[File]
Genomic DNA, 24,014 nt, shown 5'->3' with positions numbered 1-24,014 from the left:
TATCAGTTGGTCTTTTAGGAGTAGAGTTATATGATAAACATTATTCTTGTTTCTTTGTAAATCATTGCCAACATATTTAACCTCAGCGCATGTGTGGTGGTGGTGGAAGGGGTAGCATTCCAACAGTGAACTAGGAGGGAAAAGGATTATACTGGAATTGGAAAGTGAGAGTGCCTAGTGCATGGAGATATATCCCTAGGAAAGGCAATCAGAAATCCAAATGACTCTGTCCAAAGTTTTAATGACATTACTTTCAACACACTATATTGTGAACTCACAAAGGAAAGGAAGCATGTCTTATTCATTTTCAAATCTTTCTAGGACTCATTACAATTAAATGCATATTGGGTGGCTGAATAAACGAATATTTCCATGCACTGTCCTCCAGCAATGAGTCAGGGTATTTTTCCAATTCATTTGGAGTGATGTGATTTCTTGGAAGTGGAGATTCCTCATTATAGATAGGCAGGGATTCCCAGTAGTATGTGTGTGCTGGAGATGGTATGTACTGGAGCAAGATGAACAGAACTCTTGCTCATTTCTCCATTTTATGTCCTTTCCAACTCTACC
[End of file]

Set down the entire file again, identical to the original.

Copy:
Genomic DNA, 24,014 nt, shown 5'->3' with positions numbered 1-24,014 from the left:
TATCAGTTGGTCTTTTAGGAGTAGAGTTATATGATAAACATTATTCTTGTTTCTTTGTAAATCATTGCCAACATATTTAACCTCAGCGCATGTGTGGTGGTGGTGGAAGGGGTAGCATTCCAACAGTGAACTAGGAGGGAAAAGGATTATACTGGAATTGGAAAGTGAGAGTGCCTAGTGCATGGAGATATATCCCTAGGAAAGGCAATCAGAAATCCAAATGACTCTGTCCAAAGTTTTAATGACATTACTTTCAACACACTATATTGTGAACTCACAAAGGAAAGGAAGCATGTCTTATTCATTTTCAAATCTTTCTAGGACTCATTACAATTAAATGCATATTGGGTGGCTGAATAAACGAATATTTCCATGCACTGTCCTCCAGCAATGAGTCAGGGTATTTTTCCAATTCATTTGGAGTGATGTGATTTCTTGGAAGTGGAGATTCCTCATTATAGATAGGCAGGGATTCCCAGTAGTATGTGTGTGCTGGAGATGGTATGTACTGGAGCAAGATGAACAGAACTCTTGCTCATTTCTCCATTTTATGTCCTTTCCAACTCTACC